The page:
C’mon… just sing it to the tune of Bowie’s Changes ;-)
This is the next post in what has clearly decided to be a new series for the blog. My humungous inventory has evidently become sentient and taken on both a life and a mind of its own. So here I am: the poor hapless avatar blogging his attempts to wrangle said inventory into some semblance of order. And what’s something that I have a veritable crapton of, tucked away in (and overflowing from) hundreds of folders?
By god, do I have textures. Thousands upon thousands of the little buggers. You see, back in the day—before I got seriously into the SL fashion thing (and before mesh came along and I was too bloody lazy to teach myself Blender, but we won’t talk about that, okay?)—I used to Make Stuff™ and consequently I spent a lot of money on full permission textures to use in my builds.
I have so many bloody textures that boxing them all up would be a quick win in the inventory count reduction stakes, but here’s the thing: I still use them. Well, some of them. I still want access to them, because I like to use them to texture the simple backdrops that I create for my blog and Flickr images. And if they’re boxed up that means it’ll be a pain in the arse to have to rez the box, open it, double-click each texture therein to view it, etc etc.
Enter the texture organiser. And yes, of course I have several. The one I have been using for many years is the KinEx Texture and Sculpt Organiser V2, created by Kindred Skytower.
It’s served me well over the years, and I have multiple copies of it: some of them expanded and some not. I don’t just use them for textures; I also have one for all of my snapshots, so I can keep thirteen years of them tidied away but still viewable if I want to look at them. The KinEx can be rezzed or worn as a HUD, so it’s ideal for that kind of thing, buuuuut… it’s prim-heavy. First rez, without any expansions, it has a land impact of 51. And that’s fine; I have plenty of spare room for that. But while it’s great for holding multiple categories and sets of textures (and it’s still the best sculpt viewer) it wasn’t what I needed for my current inventory sorting caper.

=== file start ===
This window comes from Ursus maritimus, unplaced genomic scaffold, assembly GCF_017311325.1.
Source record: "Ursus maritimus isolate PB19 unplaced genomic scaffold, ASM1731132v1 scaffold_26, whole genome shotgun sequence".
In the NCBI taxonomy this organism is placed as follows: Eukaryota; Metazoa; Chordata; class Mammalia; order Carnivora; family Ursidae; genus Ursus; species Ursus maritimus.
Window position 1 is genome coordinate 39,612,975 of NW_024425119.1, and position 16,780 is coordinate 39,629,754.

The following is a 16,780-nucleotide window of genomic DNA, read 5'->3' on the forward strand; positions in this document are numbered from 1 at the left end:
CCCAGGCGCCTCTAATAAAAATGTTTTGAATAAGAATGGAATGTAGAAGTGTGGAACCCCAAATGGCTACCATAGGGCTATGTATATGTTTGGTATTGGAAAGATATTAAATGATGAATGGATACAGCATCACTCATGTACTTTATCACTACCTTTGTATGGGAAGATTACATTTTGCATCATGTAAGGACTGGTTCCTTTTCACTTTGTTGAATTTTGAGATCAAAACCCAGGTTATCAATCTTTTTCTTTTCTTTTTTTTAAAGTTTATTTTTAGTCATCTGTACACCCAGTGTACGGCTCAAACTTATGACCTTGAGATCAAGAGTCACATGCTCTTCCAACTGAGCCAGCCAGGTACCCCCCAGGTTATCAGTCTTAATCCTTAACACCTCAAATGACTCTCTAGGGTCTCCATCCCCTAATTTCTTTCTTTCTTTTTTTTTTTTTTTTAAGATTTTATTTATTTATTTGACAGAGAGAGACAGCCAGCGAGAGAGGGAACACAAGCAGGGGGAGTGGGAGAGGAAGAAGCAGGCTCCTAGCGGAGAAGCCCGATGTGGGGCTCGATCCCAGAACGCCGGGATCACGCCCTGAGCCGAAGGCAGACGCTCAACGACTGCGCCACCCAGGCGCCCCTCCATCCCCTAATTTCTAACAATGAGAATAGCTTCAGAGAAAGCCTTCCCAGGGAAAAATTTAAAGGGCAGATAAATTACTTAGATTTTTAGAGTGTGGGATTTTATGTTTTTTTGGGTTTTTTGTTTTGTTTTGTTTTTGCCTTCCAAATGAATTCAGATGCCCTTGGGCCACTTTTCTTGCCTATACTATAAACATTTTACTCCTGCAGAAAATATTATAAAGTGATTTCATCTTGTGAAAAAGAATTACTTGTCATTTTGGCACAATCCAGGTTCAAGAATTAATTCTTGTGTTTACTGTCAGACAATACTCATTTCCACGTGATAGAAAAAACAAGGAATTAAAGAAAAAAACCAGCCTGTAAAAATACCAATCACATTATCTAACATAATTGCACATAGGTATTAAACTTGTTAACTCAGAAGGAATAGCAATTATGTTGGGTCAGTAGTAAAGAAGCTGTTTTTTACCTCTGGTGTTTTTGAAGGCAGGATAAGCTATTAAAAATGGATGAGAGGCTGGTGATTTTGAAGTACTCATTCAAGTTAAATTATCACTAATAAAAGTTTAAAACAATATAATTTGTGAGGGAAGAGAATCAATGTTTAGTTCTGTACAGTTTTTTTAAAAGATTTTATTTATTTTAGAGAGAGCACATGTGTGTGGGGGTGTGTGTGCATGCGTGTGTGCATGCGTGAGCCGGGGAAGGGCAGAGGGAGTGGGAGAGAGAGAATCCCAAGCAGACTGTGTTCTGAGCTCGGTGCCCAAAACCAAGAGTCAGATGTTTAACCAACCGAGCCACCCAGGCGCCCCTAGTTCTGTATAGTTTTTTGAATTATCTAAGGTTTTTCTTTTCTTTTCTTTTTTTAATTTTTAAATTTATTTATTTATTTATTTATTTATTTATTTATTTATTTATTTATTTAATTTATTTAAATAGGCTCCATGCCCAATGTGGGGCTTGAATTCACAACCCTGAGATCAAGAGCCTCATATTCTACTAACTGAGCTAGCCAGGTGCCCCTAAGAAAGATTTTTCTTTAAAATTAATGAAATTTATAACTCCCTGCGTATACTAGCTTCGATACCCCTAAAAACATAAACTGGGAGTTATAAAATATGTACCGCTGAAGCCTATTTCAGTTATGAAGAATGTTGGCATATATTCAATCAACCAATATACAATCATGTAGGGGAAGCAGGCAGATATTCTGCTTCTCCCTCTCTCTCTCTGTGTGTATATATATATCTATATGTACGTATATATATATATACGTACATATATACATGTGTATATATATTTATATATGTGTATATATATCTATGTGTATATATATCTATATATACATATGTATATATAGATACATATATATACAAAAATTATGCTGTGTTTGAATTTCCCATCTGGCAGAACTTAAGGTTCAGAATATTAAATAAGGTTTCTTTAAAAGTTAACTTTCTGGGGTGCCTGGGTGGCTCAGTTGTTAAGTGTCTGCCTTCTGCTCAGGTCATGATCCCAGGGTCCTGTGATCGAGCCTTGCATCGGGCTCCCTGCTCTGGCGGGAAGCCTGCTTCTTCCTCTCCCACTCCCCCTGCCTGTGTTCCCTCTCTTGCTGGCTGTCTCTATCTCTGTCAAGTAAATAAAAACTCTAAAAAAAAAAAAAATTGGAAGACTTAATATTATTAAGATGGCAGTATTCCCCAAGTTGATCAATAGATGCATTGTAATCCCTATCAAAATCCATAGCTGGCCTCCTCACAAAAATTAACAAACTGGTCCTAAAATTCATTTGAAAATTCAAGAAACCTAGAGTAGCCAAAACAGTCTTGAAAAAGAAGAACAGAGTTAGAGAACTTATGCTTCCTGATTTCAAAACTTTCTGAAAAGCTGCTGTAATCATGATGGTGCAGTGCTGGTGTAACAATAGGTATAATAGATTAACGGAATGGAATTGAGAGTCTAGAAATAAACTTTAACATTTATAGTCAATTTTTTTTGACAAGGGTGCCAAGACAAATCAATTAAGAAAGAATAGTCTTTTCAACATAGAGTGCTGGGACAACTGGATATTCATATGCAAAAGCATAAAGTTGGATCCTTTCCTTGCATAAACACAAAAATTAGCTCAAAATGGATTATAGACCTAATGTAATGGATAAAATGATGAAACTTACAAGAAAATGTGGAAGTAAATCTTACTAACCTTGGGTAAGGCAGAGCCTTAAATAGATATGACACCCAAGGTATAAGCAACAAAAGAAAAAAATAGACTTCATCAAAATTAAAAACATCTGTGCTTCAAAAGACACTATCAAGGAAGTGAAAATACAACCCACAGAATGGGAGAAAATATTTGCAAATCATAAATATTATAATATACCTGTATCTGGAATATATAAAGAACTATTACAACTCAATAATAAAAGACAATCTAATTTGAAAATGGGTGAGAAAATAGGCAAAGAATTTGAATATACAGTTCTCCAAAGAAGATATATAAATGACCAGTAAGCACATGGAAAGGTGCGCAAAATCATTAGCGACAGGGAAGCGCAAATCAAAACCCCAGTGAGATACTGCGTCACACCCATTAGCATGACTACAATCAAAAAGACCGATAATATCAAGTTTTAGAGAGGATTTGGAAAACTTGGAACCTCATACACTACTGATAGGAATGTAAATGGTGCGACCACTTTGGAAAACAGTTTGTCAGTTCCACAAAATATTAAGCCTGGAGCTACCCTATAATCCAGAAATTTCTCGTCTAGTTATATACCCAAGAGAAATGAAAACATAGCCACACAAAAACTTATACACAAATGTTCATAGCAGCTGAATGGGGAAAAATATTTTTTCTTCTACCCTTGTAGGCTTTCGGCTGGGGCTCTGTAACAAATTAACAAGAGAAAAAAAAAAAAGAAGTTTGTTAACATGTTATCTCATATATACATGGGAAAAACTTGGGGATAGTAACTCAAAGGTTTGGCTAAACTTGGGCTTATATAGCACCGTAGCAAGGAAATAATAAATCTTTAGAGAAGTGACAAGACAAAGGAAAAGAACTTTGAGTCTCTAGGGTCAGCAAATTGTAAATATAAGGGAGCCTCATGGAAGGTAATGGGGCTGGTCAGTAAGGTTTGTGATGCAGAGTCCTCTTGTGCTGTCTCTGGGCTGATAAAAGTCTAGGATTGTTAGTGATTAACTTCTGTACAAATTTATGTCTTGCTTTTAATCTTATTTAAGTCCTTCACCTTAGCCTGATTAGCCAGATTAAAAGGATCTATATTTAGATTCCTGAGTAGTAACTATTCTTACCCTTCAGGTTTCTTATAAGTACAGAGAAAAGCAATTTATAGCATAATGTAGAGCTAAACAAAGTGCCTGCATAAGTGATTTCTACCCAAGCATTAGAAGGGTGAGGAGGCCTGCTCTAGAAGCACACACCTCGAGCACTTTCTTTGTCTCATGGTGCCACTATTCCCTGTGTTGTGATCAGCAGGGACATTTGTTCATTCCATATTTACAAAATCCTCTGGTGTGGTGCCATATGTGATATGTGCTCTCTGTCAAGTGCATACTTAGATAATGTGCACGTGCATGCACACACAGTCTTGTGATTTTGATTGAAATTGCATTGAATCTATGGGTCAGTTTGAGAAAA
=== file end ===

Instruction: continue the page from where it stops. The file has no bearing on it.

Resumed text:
I set out to find the perfect texture archival system for myself, based on my needs. Those needs were:
- Textures to be boxed up so they’re no longer individually in my inventory
- Textures to be viewable on a ‘per set’ basis in an organiser
- The organiser to be wearable as a HUD, with the ability to take out a texture while the HUD is worn
And, my sartorial darlings, I’ve found the perfect thing: The Tekscha Texture Organiser & Viewer by Panacea Pangaea of Pan’s Boutique.
This little thing is absolutely perfect for what I need. It’s simple to use, and can be worn as a HUD. When rezzed it has a land impact of just 5. A single click on any texture in the main window will show that texture on its own (and another single click will send you back to the main set of textures). There’s a button to show the texture in tiled format. A double-click on the single texture will bring up a menu where you can take a copy of that texture.
So here’s what I’ve been doing with it:
- I rez out one prim and rename it to .box –
- I rez out one Tekscha organiser behind the prim and rename it to .hud –